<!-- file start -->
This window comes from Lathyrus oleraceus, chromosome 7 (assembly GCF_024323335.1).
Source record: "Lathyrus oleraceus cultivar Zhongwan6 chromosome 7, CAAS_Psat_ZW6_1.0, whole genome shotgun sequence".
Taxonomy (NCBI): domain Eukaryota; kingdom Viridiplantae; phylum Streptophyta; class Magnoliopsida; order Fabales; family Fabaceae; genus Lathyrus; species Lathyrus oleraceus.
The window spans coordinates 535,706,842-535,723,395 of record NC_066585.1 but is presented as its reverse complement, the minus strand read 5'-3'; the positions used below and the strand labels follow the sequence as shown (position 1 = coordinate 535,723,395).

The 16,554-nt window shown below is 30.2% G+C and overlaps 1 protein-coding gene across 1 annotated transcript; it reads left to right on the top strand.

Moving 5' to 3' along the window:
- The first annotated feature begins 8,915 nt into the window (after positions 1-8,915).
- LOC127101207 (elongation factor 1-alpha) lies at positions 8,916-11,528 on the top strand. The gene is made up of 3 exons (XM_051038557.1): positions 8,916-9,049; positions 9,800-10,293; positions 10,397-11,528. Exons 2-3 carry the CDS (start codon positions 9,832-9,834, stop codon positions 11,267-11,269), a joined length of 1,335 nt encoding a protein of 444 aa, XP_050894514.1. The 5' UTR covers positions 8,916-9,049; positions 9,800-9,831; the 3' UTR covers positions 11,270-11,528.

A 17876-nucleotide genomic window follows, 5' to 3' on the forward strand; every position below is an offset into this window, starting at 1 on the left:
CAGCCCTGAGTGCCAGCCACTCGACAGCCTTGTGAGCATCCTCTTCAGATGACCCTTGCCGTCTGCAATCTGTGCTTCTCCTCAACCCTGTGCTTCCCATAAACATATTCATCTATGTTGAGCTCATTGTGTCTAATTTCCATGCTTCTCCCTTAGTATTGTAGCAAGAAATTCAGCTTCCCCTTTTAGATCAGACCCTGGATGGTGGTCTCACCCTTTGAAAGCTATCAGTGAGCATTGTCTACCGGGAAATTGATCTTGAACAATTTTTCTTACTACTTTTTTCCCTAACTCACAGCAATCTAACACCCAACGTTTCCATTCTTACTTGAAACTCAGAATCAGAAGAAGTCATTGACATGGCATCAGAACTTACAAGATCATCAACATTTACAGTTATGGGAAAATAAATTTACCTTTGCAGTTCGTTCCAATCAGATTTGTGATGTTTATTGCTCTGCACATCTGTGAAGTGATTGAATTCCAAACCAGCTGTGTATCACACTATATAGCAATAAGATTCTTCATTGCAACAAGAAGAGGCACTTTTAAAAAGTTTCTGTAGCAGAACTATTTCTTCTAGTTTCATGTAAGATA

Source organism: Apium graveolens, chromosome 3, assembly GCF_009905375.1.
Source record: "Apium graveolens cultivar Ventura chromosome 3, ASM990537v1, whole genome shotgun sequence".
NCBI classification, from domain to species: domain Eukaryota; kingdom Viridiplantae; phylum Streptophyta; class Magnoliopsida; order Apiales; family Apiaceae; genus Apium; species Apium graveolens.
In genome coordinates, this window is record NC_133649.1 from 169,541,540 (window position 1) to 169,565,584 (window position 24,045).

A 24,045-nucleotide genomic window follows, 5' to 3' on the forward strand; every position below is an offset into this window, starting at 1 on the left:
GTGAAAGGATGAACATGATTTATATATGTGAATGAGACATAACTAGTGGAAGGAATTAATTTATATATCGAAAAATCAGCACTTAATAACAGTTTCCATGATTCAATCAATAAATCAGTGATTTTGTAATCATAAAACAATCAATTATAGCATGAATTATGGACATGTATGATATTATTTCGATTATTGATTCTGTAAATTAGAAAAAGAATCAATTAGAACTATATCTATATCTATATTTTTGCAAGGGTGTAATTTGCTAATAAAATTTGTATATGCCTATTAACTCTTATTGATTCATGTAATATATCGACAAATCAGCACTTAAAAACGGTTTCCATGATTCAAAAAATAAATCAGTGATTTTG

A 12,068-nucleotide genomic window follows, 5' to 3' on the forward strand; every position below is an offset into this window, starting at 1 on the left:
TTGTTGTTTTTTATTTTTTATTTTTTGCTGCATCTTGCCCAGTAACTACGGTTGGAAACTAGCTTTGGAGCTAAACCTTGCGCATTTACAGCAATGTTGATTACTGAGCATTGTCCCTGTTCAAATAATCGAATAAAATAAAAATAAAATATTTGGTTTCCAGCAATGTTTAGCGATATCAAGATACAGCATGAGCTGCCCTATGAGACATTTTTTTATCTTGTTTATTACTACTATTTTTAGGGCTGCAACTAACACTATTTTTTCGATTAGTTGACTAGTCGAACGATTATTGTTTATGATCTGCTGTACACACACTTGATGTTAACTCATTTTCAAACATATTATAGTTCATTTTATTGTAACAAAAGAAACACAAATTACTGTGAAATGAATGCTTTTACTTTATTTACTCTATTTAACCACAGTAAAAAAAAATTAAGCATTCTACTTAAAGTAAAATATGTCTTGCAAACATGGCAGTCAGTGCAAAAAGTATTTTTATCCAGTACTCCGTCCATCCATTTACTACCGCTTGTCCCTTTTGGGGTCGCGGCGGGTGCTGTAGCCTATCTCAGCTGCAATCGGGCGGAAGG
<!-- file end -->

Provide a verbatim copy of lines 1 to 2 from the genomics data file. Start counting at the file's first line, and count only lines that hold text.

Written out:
This window comes from Lathyrus oleraceus, chromosome 7 (assembly GCF_024323335.1).
Source record: "Lathyrus oleraceus cultivar Zhongwan6 chromosome 7, CAAS_Psat_ZW6_1.0, whole genome shotgun sequence".